Braxton Bragg



From the Economist:

". . .
Until now the jobs most vulnerable to machines were those that involved routine, repetitive tasks. But thanks to the exponential rise in processing power and the ubiquity of digitised information (“big data”), computers are increasingly able to perform complicated tasks more cheaply and effectively than people. Clever industrial robots can quickly “learn” a set of human actions. Services may be even more vulnerable. Computers can already detect intruders in a closed-circuit camera picture more reliably than a human can. By comparing reams of financial or biometric data, they can often diagnose fraud or illness more accurately than any number of accountants or doctors. One recent study by academics at Oxford University suggests that 47% of today’s jobs could be automated in the next two decades.
. . ."

Technology and jobs: Coming to an office near you | The Economist



I adapted SSA data into a spreadsheet.  It is available for download in two formats.  The data are the same, only the formats differ:  Note that I have added percentage calculations that were not provided by SSA.  I revised the spreadsheet on 1/17/14 to add color and to show Awards/Denials rather than Denials/Awards.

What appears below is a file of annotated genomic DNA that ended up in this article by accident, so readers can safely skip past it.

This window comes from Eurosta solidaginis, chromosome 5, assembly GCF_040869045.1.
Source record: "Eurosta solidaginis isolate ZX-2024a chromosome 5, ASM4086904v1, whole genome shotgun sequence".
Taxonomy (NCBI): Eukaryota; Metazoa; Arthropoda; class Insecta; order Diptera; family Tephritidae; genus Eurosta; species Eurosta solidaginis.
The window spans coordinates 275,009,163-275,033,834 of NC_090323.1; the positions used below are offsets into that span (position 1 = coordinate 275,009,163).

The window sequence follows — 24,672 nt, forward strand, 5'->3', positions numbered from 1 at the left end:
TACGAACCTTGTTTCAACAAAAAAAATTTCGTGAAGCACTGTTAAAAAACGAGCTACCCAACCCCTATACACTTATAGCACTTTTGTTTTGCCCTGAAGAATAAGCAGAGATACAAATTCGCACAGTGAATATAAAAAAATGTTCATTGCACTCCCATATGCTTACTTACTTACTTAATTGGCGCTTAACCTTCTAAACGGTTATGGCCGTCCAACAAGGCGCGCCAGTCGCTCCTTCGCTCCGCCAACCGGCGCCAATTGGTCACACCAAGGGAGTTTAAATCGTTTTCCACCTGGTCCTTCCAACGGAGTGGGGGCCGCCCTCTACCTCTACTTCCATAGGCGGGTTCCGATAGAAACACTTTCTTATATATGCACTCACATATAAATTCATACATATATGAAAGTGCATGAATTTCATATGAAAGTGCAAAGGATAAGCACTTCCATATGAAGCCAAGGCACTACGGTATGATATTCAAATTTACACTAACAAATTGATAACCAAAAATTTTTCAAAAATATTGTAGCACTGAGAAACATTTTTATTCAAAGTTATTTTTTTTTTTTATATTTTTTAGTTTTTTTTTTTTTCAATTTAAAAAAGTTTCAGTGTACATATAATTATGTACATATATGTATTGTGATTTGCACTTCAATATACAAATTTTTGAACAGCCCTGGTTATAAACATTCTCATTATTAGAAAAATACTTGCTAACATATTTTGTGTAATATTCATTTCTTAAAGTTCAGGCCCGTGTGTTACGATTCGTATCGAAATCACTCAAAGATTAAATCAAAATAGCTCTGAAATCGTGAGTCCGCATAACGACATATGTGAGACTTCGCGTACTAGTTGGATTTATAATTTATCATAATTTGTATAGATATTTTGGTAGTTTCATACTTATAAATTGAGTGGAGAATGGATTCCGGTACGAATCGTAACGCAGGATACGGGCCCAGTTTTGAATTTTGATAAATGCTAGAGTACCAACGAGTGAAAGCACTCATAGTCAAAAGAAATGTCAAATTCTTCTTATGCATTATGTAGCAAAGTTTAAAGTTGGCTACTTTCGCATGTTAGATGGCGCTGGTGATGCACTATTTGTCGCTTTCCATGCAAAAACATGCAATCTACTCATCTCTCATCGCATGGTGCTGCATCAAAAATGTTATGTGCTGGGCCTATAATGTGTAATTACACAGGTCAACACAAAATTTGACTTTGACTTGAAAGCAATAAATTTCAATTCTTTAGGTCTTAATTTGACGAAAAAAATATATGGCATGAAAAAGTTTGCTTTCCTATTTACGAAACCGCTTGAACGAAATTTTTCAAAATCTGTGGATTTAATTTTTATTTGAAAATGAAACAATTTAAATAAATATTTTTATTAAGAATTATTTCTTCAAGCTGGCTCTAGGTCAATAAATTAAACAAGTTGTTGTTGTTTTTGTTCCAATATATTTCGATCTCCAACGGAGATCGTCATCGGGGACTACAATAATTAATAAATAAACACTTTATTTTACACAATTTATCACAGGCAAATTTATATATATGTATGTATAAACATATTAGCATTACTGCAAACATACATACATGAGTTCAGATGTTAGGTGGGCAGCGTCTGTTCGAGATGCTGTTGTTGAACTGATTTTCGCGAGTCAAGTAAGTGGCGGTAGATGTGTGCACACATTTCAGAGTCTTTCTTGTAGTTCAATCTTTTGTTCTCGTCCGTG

Here is a sample of the spreadsheet, sorted to show Milwaukee ALJs:




"When people are injured doing high risk jobs and we find they are suffering from injuries sustained as a result of those jobs, we have a tendency to not have compassion for them because “it’s their own fault.” Furthermore, because of the invisible nature of their illness, we often do not believe them. If we do actually believe them, we either blame them causing them shame or dismiss their issues altogether.

Yet, if we know the apparent cause of illness and injury, do we show compassion and care? Or do we turn away and let these individuals fend for themselves? Most people do not take on risky jobs with the intent of becoming permanently injured and disabled. They use all kinds of safety measures and equipment to lessen the risk of injury.

What about the risk of driving a car? I think of those who were injured due to vehicle crashes, such as Dr. Margaret Ferrante and Hannah Andrusky, or from a rock climbing accident such as Angela Pierce. If they were at fault for causing the accident, would we look differently at them and dismiss their injuries just like those who participate in risky jobs and hobbies?